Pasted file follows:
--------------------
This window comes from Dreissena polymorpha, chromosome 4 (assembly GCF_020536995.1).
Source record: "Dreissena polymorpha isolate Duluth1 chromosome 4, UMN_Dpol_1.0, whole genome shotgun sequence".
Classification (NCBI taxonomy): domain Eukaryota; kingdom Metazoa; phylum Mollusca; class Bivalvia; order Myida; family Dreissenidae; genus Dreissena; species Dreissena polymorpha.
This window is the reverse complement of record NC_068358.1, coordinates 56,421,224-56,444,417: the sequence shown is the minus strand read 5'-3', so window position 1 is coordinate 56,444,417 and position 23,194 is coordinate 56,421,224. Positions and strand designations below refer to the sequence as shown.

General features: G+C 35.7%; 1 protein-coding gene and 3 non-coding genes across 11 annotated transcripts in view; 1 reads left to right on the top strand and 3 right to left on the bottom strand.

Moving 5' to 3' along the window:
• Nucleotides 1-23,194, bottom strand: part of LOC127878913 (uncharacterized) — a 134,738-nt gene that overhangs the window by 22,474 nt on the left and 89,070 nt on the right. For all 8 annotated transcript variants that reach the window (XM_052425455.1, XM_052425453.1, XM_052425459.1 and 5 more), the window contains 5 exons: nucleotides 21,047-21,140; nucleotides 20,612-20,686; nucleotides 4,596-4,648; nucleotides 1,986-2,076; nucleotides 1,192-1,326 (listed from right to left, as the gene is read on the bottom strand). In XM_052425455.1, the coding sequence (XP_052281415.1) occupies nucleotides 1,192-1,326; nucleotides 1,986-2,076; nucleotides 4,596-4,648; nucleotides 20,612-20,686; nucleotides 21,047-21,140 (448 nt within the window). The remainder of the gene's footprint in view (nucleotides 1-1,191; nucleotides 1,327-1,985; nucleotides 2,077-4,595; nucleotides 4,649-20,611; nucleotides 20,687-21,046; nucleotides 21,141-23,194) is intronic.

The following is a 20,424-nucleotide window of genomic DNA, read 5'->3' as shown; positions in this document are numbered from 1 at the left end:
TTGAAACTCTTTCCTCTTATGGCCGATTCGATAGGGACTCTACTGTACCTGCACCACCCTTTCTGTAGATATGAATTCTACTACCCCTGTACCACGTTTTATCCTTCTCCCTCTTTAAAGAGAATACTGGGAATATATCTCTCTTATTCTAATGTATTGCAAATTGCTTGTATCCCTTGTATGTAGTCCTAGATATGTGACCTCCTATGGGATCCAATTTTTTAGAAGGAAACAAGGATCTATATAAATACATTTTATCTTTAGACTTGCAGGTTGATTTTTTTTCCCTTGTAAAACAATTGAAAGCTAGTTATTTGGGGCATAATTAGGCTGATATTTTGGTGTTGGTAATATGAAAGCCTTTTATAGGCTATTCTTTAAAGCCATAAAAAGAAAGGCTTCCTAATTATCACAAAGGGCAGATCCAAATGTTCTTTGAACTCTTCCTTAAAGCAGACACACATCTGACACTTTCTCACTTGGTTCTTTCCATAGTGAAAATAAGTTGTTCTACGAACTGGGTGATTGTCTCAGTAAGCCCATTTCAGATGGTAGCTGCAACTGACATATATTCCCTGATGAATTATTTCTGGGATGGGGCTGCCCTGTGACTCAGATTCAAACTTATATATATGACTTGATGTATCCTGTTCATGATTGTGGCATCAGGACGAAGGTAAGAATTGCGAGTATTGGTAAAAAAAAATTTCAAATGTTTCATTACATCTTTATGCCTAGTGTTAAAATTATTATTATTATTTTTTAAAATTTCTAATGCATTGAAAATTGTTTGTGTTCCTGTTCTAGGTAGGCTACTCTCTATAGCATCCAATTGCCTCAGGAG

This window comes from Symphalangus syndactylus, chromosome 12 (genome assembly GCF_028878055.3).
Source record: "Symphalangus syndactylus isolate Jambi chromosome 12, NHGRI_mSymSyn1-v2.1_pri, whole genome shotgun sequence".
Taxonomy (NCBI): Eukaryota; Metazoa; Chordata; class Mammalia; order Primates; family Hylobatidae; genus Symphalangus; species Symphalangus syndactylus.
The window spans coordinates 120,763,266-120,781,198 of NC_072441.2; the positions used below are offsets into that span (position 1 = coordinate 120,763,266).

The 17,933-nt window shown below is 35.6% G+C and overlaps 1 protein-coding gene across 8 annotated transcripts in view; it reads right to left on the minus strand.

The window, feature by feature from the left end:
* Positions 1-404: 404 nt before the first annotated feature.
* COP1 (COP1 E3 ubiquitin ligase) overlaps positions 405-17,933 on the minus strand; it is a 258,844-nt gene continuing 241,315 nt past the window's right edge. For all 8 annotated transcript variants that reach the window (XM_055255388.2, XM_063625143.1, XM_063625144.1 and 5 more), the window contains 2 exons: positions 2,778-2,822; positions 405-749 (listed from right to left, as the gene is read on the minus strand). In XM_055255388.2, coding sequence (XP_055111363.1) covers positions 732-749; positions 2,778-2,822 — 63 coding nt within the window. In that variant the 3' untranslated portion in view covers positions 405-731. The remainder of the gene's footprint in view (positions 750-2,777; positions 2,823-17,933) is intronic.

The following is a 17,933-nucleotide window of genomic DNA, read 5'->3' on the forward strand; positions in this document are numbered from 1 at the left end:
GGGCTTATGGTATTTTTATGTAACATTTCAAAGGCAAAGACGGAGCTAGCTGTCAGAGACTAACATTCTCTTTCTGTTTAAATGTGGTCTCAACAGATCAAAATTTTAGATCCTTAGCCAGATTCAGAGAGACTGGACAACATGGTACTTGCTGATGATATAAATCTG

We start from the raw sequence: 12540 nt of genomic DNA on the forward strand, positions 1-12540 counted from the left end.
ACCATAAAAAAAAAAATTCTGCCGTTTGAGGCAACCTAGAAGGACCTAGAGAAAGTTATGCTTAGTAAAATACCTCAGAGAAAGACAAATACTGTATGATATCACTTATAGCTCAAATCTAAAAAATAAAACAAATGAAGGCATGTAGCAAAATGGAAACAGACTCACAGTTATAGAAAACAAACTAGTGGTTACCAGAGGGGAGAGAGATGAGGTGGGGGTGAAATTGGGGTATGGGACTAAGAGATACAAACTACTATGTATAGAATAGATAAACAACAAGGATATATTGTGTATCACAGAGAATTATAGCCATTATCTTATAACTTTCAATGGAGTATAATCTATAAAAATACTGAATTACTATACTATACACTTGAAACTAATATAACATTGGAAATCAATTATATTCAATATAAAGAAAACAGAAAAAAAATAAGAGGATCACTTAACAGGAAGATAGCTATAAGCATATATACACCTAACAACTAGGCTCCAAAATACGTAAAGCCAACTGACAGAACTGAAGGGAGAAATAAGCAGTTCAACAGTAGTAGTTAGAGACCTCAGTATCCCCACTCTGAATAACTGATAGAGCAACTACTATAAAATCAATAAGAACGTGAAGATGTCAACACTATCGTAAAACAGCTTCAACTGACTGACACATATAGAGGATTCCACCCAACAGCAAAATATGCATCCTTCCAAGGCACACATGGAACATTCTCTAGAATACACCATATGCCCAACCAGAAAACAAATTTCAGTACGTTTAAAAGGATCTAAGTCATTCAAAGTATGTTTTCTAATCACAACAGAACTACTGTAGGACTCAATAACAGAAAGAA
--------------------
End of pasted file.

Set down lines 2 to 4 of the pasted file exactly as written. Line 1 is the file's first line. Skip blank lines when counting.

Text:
Source record: "Dreissena polymorpha isolate Duluth1 chromosome 4, UMN_Dpol_1.0, whole genome shotgun sequence".
Classification (NCBI taxonomy): domain Eukaryota; kingdom Metazoa; phylum Mollusca; class Bivalvia; order Myida; family Dreissenidae; genus Dreissena; species Dreissena polymorpha.
This window is the reverse complement of record NC_068358.1, coordinates 56,421,224-56,444,417: the sequence shown is the minus strand read 5'-3', so window position 1 is coordinate 56,444,417 and position 23,194 is coordinate 56,421,224. Positions and strand designations below refer to the sequence as shown.